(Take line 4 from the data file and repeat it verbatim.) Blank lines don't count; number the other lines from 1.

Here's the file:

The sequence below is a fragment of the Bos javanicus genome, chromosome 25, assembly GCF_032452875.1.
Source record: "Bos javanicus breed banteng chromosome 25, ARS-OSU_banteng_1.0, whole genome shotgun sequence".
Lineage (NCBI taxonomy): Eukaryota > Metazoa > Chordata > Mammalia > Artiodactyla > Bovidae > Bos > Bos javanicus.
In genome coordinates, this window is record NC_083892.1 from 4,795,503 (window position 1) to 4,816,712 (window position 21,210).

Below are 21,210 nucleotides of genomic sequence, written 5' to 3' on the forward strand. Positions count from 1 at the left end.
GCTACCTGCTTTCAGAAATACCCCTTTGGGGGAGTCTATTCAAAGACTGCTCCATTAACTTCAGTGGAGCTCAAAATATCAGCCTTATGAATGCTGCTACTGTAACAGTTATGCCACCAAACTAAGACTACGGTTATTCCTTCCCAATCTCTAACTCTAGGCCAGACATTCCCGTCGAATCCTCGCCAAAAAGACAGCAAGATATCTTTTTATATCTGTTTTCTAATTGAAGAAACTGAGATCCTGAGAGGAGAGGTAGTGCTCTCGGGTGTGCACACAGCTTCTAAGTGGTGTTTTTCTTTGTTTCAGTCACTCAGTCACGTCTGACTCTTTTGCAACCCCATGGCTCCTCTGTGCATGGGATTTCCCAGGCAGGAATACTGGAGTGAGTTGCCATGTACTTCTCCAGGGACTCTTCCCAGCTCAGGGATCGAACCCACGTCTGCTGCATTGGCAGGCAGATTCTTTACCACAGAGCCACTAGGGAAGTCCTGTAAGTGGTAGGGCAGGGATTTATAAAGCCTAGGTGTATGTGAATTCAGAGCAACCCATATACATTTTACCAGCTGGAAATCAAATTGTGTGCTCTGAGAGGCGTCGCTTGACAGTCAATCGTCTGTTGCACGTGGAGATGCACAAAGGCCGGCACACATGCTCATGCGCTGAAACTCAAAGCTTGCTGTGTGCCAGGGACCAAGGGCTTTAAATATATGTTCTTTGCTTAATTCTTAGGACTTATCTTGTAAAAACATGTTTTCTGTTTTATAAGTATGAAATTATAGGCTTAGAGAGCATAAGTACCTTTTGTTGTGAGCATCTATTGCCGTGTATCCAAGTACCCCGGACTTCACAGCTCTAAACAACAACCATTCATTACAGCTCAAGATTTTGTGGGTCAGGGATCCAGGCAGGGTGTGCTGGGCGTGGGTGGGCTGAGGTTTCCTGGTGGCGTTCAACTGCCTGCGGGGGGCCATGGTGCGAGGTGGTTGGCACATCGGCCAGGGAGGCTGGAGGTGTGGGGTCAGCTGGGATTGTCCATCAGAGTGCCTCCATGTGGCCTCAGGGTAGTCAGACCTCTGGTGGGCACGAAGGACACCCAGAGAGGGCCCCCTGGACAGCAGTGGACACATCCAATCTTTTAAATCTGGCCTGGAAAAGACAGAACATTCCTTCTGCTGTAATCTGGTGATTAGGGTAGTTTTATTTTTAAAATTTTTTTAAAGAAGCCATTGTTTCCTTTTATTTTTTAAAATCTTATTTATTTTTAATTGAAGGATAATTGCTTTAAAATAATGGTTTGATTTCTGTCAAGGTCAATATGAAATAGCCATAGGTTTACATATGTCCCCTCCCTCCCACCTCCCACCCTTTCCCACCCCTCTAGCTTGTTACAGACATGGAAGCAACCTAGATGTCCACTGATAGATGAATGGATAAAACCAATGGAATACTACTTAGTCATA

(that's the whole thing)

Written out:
In genome coordinates, this window is record NC_083892.1 from 4,795,503 (window position 1) to 4,816,712 (window position 21,210).